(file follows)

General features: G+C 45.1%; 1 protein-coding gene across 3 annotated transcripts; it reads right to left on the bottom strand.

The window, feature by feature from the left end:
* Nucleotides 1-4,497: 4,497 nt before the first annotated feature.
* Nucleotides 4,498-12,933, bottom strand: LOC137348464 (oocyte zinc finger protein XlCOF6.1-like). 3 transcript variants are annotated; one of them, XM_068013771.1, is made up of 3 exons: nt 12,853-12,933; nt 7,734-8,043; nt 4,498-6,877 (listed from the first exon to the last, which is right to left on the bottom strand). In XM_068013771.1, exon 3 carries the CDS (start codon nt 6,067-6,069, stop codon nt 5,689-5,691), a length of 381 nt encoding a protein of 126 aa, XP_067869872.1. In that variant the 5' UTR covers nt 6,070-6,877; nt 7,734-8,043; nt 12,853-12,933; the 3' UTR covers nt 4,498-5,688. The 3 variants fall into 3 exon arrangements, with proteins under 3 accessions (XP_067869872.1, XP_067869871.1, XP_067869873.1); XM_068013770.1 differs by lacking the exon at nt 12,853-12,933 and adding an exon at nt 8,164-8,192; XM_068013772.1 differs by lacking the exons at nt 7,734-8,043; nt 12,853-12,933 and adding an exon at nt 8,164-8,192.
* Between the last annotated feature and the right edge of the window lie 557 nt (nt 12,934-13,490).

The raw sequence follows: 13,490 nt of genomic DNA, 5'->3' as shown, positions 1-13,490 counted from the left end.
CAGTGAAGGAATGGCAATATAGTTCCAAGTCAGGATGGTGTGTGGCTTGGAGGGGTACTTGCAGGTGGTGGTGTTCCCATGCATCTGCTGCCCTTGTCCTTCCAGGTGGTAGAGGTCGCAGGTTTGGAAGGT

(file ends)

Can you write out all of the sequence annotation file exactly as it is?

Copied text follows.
General features: G+C 45.1%; 1 protein-coding gene across 3 annotated transcripts; it reads right to left on the bottom strand.

The window, feature by feature from the left end:
* Nucleotides 1-4,497: 4,497 nt before the first annotated feature.
* Nucleotides 4,498-12,933, bottom strand: LOC137348464 (oocyte zinc finger protein XlCOF6.1-like). 3 transcript variants are annotated; one of them, XM_068013771.1, is made up of 3 exons: nt 12,853-12,933; nt 7,734-8,043; nt 4,498-6,877 (listed from the first exon to the last, which is right to left on the bottom strand). In XM_068013771.1, exon 3 carries the CDS (start codon nt 6,067-6,069, stop codon nt 5,689-5,691), a length of 381 nt encoding a protein of 126 aa, XP_067869872.1. In that variant the 5' UTR covers nt 6,070-6,877; nt 7,734-8,043; nt 12,853-12,933; the 3' UTR covers nt 4,498-5,688. The 3 variants fall into 3 exon arrangements, with proteins under 3 accessions (XP_067869872.1, XP_067869871.1, XP_067869873.1); XM_068013770.1 differs by lacking the exon at nt 12,853-12,933 and adding an exon at nt 8,164-8,192; XM_068013772.1 differs by lacking the exons at nt 7,734-8,043; nt 12,853-12,933 and adding an exon at nt 8,164-8,192.
* Between the last annotated feature and the right edge of the window lie 557 nt (nt 12,934-13,490).

The raw sequence follows: 13,490 nt of genomic DNA, 5'->3' as shown, positions 1-13,490 counted from the left end.
CAGTGAAGGAATGGCAATATAGTTCCAAGTCAGGATGGTGTGTGGCTTGGAGGGGTACTTGCAGGTGGTGGTGTTCCCATGCATCTGCTGCCCTTGTCCTTCCAGGTGGTAGAGGTCGCAGGTTTGGAAGGT